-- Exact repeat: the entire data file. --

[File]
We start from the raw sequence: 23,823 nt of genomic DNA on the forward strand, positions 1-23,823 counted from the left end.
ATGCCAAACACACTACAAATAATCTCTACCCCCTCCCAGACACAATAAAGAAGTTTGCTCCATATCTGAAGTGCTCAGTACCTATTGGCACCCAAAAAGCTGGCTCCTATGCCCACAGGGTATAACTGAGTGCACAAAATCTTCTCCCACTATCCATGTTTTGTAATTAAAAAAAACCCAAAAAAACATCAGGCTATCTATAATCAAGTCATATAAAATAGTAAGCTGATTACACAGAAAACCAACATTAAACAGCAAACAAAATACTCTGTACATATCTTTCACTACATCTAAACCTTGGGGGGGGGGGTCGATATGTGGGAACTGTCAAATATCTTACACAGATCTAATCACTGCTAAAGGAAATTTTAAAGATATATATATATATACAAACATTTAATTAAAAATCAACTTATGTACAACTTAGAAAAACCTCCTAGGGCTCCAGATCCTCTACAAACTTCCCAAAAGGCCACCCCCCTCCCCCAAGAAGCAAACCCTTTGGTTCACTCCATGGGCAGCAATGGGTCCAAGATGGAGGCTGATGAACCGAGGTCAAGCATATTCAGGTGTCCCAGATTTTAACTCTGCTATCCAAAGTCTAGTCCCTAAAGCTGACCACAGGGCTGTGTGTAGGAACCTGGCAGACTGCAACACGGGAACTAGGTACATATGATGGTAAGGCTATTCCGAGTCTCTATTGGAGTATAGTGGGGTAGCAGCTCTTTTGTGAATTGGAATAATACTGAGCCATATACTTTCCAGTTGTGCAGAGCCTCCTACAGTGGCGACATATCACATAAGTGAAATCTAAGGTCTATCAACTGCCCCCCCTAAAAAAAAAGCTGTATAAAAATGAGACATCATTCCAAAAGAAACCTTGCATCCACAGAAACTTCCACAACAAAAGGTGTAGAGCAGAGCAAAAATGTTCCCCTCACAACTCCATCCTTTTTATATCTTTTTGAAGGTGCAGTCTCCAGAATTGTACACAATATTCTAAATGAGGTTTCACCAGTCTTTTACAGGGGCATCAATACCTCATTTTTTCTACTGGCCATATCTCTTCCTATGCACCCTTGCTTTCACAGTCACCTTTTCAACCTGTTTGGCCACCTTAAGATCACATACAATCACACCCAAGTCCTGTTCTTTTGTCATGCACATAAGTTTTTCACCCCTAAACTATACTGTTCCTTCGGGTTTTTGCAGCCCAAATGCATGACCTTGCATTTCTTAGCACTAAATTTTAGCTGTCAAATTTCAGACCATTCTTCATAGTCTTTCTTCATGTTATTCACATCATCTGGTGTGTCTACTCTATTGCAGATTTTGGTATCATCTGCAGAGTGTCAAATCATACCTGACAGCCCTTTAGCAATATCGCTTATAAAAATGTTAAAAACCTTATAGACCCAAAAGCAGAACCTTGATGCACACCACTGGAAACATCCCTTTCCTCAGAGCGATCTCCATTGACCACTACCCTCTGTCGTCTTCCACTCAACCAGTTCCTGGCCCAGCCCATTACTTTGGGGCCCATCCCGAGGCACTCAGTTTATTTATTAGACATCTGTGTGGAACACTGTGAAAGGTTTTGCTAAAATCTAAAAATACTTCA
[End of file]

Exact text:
We start from the raw sequence: 23,823 nt of genomic DNA on the forward strand, positions 1-23,823 counted from the left end.
ATGCCAAACACACTACAAATAATCTCTACCCCCTCCCAGACACAATAAAGAAGTTTGCTCCATATCTGAAGTGCTCAGTACCTATTGGCACCCAAAAAGCTGGCTCCTATGCCCACAGGGTATAACTGAGTGCACAAAATCTTCTCCCACTATCCATGTTTTGTAATTAAAAAAAACCCAAAAAAACATCAGGCTATCTATAATCAAGTCATATAAAATAGTAAGCTGATTACACAGAAAACCAACATTAAACAGCAAACAAAATACTCTGTACATATCTTTCACTACATCTAAACCTTGGGGGGGGGGGTCGATATGTGGGAACTGTCAAATATCTTACACAGATCTAATCACTGCTAAAGGAAATTTTAAAGATATATATATATATACAAACATTTAATTAAAAATCAACTTATGTACAACTTAGAAAAACCTCCTAGGGCTCCAGATCCTCTACAAACTTCCCAAAAGGCCACCCCCCTCCCCCAAGAAGCAAACCCTTTGGTTCACTCCATGGGCAGCAATGGGTCCAAGATGGAGGCTGATGAACCGAGGTCAAGCATATTCAGGTGTCCCAGATTTTAACTCTGCTATCCAAAGTCTAGTCCCTAAAGCTGACCACAGGGCTGTGTGTAGGAACCTGGCAGACTGCAACACGGGAACTAGGTACATATGATGGTAAGGCTATTCCGAGTCTCTATTGGAGTATAGTGGGGTAGCAGCTCTTTTGTGAATTGGAATAATACTGAGCCATATACTTTCCAGTTGTGCAGAGCCTCCTACAGTGGCGACATATCACATAAGTGAAATCTAAGGTCTATCAACTGCCCCCCCTAAAAAAAAAGCTGTATAAAAATGAGACATCATTCCAAAAGAAACCTTGCATCCACAGAAACTTCCACAACAAAAGGTGTAGAGCAGAGCAAAAATGTTCCCCTCACAACTCCATCCTTTTTATATCTTTTTGAAGGTGCAGTCTCCAGAATTGTACACAATATTCTAAATGAGGTTTCACCAGTCTTTTACAGGGGCATCAATACCTCATTTTTTCTACTGGCCATATCTCTTCCTATGCACCCTTGCTTTCACAGTCACCTTTTCAACCTGTTTGGCCACCTTAAGATCACATACAATCACACCCAAGTCCTGTTCTTTTGTCATGCACATAAGTTTTTCACCCCTAAACTATACTGTTCCTTCGGGTTTTTGCAGCCCAAATGCATGACCTTGCATTTCTTAGCACTAAATTTTAGCTGTCAAATTTCAGACCATTCTTCATAGTCTTTCTTCATGTTATTCACATCATCTGGTGTGTCTACTCTATTGCAGATTTTGGTATCATCTGCAGAGTGTCAAATCATACCTGACAGCCCTTTAGCAATATCGCTTATAAAAATGTTAAAAACCTTATAGACCCAAAAGCAGAACCTTGATGCACACCACTGGAAACATCCCTTTCCTCAGAGCGATCTCCATTGACCACTACCCTCTGTCGTCTTCCACTCAACCAGTTCCTGGCCCAGCCCATTACTTTGGGGCCCATCCCGAGGCACTCAGTTTATTTATTAGACATCTGTGTGGAACACTGTGAAAGGTTTTGCTAAAATCTAAAAATACTTCA